The first high tech businesses are finalising plans to move into the innovation centre that will replace Dundee’s Michelin tyre factory when it closes later this year.
Bosses at the Michelin-Scotland Innovation Parc (MSIP) are promising to create 500 jobs in three years as the site moves from making tyres to “technologies of the future”, such as battery manufacture, vertical farming and hydrogen-powered vehicles.
Dr Ben Todd, chief executive of London and Liverpool firm Arcola Energy, said his firm was currently finalising its presence on the Baldovie Road site, where it will be creating around 30 jobs in hydrogen fuel cell manufacture.
He said the roles would be in engineering, product design and high-value manufacturing. The company’s products are destined to power buses, trucks and other large vehicles.
Dr Todd outlined his plans at an event at the site yesterday.
He said: "The whole MSIP approach is a good fit, from the focus on small high tech companies to the links with the likes of St Andrews University.
“The head of the innovation parc project is the factory manager. It is run by a guy who cares about manufacturing.”
Mark Griffen, from BOC – one of the UK’s biggest industrial gas suppliers – said the company would base three staff at the parc, producing hydrogen using the factory’s on -site wind turbines.
“MSIP is a unique proposal. There is nowhere else like it in Scotland,” he added.
John Reid, the Michelin factory manager and the interim MSIP chief executive, said he had come a long way since having to deliver news of the factory’s closure to workers in November 2018.
He addressed delegates from across the renewables industry at the high profile event in one of the factory buildings on Thursday.
He said: “Two weeks ago this space was full of machinery and spare parts. I have mixed feelings, but it is very positive.”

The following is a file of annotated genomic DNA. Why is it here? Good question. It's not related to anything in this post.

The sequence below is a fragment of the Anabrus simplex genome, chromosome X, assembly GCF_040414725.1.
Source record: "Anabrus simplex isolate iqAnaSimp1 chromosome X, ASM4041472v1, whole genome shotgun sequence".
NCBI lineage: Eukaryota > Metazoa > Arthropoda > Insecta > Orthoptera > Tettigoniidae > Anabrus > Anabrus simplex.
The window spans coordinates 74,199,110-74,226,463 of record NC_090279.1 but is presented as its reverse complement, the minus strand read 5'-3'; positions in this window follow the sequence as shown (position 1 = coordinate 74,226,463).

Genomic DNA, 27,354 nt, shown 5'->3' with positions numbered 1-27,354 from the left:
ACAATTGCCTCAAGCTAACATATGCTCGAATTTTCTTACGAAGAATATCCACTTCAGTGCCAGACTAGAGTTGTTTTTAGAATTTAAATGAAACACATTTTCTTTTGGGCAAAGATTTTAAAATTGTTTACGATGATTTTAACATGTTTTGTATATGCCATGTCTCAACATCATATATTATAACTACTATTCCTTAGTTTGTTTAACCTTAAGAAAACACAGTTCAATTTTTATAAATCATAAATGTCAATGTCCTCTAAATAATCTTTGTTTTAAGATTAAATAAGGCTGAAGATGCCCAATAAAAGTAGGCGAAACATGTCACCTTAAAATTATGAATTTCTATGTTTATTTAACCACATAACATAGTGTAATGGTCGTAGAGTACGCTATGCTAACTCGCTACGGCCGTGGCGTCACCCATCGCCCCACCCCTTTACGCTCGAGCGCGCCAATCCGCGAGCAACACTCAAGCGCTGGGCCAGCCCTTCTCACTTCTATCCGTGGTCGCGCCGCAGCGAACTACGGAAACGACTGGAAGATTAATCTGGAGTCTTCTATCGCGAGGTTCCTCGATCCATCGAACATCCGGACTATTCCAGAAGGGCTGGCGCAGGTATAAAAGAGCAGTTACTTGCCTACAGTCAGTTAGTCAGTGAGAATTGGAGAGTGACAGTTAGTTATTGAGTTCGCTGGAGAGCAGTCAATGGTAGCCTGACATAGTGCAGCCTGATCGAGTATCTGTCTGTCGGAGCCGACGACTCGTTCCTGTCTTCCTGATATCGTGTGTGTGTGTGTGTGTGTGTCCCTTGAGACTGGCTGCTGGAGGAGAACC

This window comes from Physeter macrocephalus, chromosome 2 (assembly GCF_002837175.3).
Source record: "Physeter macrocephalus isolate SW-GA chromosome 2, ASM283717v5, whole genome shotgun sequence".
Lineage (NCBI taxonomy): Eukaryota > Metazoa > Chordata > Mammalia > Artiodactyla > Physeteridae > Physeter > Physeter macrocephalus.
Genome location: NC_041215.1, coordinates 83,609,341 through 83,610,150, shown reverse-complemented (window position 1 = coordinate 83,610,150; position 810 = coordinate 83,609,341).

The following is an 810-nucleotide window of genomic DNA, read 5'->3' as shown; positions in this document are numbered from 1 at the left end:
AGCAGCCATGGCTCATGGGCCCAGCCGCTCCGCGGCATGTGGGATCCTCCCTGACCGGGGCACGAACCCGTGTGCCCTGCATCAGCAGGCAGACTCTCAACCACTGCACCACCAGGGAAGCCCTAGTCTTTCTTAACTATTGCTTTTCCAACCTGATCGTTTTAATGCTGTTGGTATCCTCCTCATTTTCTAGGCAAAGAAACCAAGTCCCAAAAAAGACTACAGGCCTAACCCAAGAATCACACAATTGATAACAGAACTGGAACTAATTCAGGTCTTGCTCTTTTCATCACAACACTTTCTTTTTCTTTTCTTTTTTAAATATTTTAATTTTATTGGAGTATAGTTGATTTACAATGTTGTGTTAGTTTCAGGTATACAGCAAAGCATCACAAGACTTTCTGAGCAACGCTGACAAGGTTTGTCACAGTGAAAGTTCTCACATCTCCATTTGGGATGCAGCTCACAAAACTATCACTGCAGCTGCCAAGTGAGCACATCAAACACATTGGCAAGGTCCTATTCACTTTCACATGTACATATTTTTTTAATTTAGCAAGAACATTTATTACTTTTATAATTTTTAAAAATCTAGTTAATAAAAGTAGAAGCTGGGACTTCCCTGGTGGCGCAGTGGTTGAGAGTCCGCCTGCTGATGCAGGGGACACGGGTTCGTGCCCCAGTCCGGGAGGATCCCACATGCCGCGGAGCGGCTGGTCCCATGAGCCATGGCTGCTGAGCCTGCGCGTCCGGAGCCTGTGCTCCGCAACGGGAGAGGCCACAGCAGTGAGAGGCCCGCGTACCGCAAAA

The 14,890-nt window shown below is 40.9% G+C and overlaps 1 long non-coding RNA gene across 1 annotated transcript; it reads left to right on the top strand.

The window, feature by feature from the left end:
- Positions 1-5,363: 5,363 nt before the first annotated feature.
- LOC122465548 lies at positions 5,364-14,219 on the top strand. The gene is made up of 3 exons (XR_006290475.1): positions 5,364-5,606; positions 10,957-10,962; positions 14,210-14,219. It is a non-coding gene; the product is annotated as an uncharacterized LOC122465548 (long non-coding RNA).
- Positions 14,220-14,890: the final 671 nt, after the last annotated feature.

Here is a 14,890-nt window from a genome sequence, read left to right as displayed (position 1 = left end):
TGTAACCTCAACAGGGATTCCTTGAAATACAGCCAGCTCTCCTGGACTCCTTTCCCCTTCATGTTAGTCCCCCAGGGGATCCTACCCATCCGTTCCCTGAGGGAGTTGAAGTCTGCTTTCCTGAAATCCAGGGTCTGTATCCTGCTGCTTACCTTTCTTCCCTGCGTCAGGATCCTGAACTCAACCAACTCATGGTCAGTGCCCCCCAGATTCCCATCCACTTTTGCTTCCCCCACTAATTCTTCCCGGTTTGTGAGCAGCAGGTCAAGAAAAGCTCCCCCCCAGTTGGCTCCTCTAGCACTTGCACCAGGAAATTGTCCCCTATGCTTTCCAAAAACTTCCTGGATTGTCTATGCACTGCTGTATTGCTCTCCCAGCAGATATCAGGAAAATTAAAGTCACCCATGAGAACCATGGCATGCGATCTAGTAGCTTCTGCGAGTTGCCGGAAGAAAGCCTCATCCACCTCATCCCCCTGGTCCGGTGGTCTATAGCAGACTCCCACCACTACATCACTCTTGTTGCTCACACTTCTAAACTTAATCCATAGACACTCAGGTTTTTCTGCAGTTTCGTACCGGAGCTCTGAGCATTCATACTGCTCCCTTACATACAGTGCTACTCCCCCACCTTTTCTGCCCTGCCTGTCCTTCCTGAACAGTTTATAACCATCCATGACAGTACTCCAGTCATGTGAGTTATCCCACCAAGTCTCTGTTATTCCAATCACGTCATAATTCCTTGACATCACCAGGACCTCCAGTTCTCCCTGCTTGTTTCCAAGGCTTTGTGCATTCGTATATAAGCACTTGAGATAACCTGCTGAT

Mr Reid – who plans to bring delegates to Dundee in hydrogen-powered buses when they visit Glasgow for the international climate change talks in November – said MSIP had identified priority companies and was looking to create 500 jobs in the next three years.
“We have 25 interested companies right now, real propositions that we have worked through. We did get up to 70 at one point, but we have boiled it down to real propositions,” he said.
Scottish government trade, investment and innovation minister Ivan McKee gave the opening address at the flagship event.
Prior to his appearance, he told The Courier that Dundee, and the MSIP, were at the forefront of the government’s industrial plans for Scotland.
“I’m going to talk about the good story we’ve got about transforming the site into the innovation parc, attracting businesses in here, creating jobs and really putting Scotland at the forefront of the transformation to a low carbon future," he said.
“It’s a very exciting time and very good news for Dundee and Scotland.
"These are the technologies of the future and Scotland is focused on how we can maximise our position."